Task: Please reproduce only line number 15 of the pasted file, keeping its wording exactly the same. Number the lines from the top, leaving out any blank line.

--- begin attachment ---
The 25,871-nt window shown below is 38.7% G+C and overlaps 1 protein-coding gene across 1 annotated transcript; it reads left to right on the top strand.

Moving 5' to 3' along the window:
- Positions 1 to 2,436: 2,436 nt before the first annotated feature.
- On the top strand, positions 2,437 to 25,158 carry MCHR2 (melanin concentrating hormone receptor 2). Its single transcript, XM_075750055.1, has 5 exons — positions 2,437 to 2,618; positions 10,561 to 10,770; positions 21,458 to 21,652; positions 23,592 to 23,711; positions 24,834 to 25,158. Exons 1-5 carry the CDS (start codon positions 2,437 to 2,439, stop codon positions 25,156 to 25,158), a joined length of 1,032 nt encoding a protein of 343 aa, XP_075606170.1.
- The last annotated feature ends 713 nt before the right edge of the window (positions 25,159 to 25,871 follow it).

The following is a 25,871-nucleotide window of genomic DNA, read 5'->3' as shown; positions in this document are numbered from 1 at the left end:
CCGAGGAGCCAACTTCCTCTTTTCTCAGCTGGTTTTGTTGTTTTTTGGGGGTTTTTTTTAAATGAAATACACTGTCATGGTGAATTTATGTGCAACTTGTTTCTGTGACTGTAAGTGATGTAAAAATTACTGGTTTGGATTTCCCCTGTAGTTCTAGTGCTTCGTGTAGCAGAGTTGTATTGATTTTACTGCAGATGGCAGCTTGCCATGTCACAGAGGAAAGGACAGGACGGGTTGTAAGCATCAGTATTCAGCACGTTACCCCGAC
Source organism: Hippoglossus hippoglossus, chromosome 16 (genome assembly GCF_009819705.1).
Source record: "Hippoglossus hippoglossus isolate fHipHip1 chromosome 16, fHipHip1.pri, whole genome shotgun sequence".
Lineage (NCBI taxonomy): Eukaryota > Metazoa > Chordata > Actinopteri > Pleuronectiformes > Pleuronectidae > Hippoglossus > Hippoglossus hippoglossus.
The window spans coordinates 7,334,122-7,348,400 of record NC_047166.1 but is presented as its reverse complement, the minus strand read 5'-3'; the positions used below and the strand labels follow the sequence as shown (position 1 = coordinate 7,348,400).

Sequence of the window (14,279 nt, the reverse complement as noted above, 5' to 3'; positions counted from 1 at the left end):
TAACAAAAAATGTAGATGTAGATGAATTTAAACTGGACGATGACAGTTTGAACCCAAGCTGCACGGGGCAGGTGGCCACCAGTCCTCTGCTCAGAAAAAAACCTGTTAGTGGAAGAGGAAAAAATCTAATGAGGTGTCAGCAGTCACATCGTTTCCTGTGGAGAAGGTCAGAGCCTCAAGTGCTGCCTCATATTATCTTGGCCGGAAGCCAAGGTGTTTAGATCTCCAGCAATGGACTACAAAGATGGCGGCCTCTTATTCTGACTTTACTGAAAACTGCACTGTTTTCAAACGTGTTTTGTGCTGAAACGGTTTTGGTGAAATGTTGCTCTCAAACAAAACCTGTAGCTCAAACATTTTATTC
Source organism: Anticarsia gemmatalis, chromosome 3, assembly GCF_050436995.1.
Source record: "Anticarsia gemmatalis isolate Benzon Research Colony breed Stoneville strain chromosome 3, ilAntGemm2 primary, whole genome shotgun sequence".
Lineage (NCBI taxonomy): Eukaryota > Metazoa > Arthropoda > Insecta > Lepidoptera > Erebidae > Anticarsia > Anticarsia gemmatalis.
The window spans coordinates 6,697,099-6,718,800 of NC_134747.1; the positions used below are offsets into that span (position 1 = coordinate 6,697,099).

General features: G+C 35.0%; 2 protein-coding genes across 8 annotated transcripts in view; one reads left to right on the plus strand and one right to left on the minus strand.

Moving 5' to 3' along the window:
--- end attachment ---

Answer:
Source record: "Anticarsia gemmatalis isolate Benzon Research Colony breed Stoneville strain chromosome 3, ilAntGemm2 primary, whole genome shotgun sequence".